What gives games great replay value (and value for money)?

Let’s begin with a simple observation: plenty of people love jigsaw puzzles and true enthusiasts often spend many an hour finding patterns emerging out of the chaos of scattered pieces. But the fact remains that, although enticed by the activity of “puzzling”, few would complete the same jigsaw puzzle soon after finishing it.

A single jigsaw puzzle lacks that “replay ability” factor. But a quick search for, say, the “best NJ online casino” may well culminate in playing game after game of digital baccarat or poker. Just as video gamers will revisit top-tier chartbusters like CD Projekt Red’s The Witcher 3: Wild Hunt or Bethesda Game Studios epic The Elder Scrolls V: Skyrim time and time again.

As a cautionary aside, gaming can become problematic for some. Limiting time spent (and adhering to your own limits) is always a wise choice, as indeed is seeking fully licensed, reputable online casinos if the card table, slots or roulette wheel are what “float your boat”. Online resources such as Resorts Casino, for example, has decades of successful experience in the brick-and-mortar casino business to draw from in creating a genuinely state-of-the-art online casino, replete with 24/7 customer service. Always do a little internet research before you play in a new inline venue.

But to return to replay ability, it perhaps falls into the category of “you know it when you experience it.” But it can also be described clearly – and it’s worth considering before you spend money on a new video game. It’s certainly one of the key factors to weigh up when you ponder, “Will this game be worth the money?”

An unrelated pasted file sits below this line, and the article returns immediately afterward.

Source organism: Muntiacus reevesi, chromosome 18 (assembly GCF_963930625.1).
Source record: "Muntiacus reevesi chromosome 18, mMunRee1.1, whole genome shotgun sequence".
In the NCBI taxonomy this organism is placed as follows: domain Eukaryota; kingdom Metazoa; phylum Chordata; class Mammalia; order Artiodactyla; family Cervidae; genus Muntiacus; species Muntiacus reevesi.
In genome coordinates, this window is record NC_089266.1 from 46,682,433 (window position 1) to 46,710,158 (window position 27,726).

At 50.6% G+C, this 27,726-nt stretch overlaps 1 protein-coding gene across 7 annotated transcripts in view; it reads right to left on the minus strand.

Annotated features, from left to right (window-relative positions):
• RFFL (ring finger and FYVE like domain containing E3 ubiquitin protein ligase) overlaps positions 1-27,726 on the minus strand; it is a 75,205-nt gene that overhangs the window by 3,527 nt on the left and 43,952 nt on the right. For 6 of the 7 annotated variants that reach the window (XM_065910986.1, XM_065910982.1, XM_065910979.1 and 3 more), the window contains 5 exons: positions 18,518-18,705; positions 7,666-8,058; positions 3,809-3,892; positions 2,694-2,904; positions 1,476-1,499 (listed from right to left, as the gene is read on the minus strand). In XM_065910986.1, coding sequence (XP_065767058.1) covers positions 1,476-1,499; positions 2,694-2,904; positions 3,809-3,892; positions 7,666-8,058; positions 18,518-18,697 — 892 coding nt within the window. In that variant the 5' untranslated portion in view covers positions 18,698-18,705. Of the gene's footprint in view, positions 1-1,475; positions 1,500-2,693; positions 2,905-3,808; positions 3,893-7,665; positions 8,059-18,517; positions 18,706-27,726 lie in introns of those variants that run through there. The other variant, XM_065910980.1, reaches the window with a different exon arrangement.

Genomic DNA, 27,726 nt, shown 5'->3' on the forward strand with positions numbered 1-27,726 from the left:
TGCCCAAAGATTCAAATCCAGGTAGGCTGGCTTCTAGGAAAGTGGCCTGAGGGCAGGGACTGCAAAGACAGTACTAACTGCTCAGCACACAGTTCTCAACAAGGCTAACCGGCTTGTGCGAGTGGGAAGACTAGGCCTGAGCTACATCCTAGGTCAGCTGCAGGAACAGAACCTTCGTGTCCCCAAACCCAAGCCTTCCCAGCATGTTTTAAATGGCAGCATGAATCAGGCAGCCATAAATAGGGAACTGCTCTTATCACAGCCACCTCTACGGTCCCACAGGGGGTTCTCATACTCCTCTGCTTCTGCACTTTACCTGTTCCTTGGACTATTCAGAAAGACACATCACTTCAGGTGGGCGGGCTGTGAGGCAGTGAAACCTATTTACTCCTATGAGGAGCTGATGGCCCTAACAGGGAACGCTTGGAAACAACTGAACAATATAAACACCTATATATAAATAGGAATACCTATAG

The fact is, the more inclined you are to replay a game, the more you get for your dollar. An expensive game that you play only once or twice clearly possess less value for money than one you return to again and again. Yet the replay ability resides less in your “inclination” than in the game’s inherent features.

While consumer tastes in genre, music, graphical style etc., may vary, games with a high “replay value” tend to demonstrate certain consistent characteristics. Games that reveal intriguing worlds yielding variable outcomes (rather than, say, repetitive and predictable scenarios) are more likely to be replayed by gamers than games that don’t. And if the plot draws you in (instead of making you yawn), you have another replay ability factor.

And while some games can be played for hours, a game that inherently requires such a time commitment may not. It needs to demonstrate “utility” – delivering enjoyment while catering for a gamer’s time limitations. And it will deepen a player’s interest if it demonstrates “emergent gameplay”: an intriguing strategy that a player can progressively discover over multiple sessions.

To give an example: when Forbes contributor Erik Klain reviewed the 2022 dark action epic Elden Ring, he highlighted a key “replay ability” feature. Describing the world created in the game as “vast and mysterious”, “dotted with mini-dungeons, fortresses and cathedrals that walk around on legs”, he was detailing its rich variability features – absolutely crucial to a game’s replay ability.

But he also emphasized the virtually limitless ways that players can craft the characters to comport with their preferred play style and the tough challenges of working through the scenes.

Now, that seems to be a veritable master class in replay ability.

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